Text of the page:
Several years passed before funding constraints permitted the Navy to develop the Automatic Rudder Interconnect system within plans to equip the F-14 fleet with a new advanced digital flight control system (DFCS). Following further refinements during Navy flight evaluations at Patuxent River Naval Air Station in Maryland, the Navy implemented the DFCS with the ARI. The first F-14 deployments with the ARI occurred during the 1999 Kosovo operations, and glowing reports from the F-14 squadrons indicated that the new system was a success.

The Navy decided to incorporate the GEC Marconi Digital Flight Control System (DFCS) into all F-14 aircraft to significantly improve flight safety. The system was designed to protect against unrecoverable flat spins and carrier landing mishaps. DFCS also incorporated a lateral stick-to-rudder interconnect designed to improve less than desirable flying qualities in the powered approach configuration. Pilots agreed that with the DFCS the Tomcat was more manoeuvrable and had a more crisp response to pilot control inputs. The new system also improved performance and safety during carrier landings. The Foreign Comparative Test (FCT) demonstrated that DFCS drastically decreased the chance of entering out-of-control flight and improved the F-14's ability to recover, if a spin was entered. Departure from controlled flight had been a primary  factor in 35 F-14 mishaps. Also significant is its ability to improve carrier approach line-up control addressing a problem often cited as a contributing factor in carrier landing mishaps. The incorporation of DFCS increases safety, both during "edge-of-the-envelope" manoeuvring flight and carrier landings.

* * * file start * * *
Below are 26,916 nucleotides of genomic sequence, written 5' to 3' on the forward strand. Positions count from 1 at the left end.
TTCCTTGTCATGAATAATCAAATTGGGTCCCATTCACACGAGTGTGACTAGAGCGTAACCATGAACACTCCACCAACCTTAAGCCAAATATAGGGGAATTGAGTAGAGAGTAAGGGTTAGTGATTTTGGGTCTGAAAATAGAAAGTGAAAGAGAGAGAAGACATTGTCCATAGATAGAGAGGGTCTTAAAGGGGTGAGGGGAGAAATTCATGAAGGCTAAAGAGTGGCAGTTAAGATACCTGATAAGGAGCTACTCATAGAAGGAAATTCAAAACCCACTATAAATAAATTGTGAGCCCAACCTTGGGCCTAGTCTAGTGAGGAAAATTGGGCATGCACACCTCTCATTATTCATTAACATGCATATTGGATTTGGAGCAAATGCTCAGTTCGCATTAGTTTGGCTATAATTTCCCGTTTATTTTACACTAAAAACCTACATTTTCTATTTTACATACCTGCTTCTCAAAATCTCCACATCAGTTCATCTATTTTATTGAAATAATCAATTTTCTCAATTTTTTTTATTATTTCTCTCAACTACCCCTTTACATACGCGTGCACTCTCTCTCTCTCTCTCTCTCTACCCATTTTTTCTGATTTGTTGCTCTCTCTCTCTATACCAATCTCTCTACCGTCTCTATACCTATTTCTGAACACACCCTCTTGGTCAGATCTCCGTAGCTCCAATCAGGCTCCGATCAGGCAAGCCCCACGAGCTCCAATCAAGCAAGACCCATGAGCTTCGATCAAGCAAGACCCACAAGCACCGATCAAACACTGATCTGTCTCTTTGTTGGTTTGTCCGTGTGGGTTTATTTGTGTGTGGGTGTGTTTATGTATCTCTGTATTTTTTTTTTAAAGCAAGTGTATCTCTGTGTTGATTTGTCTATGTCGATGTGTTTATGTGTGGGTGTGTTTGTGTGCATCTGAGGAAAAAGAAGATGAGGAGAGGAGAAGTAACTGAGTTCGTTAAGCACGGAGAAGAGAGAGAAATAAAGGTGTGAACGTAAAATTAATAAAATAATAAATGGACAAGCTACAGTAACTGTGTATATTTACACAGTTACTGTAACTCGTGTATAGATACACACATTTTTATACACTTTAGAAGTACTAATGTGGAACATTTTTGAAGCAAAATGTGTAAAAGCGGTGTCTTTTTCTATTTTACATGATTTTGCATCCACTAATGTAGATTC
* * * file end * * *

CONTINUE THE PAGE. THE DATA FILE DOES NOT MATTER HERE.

The new the Digital Flight Control System [DFCS] provides enhanced manoeuvrability for the F-14. The DFCS control panel replaces the current AFCS panel in the front cockpit, the analogue system in use since the aircraft's inception. It contained the modified SAS switches, and also displayed maintenance codes for system failures identified during IBIT and in flight. The DFCS system lived up to its promise of enhanced controllability and performance in the high AOA regimes and in the landing configuration. However, the structural issue raised by the enhanced roll rates achievable with the DFCS is a potential factor affecting the crucial problem of F-14 fatigue life.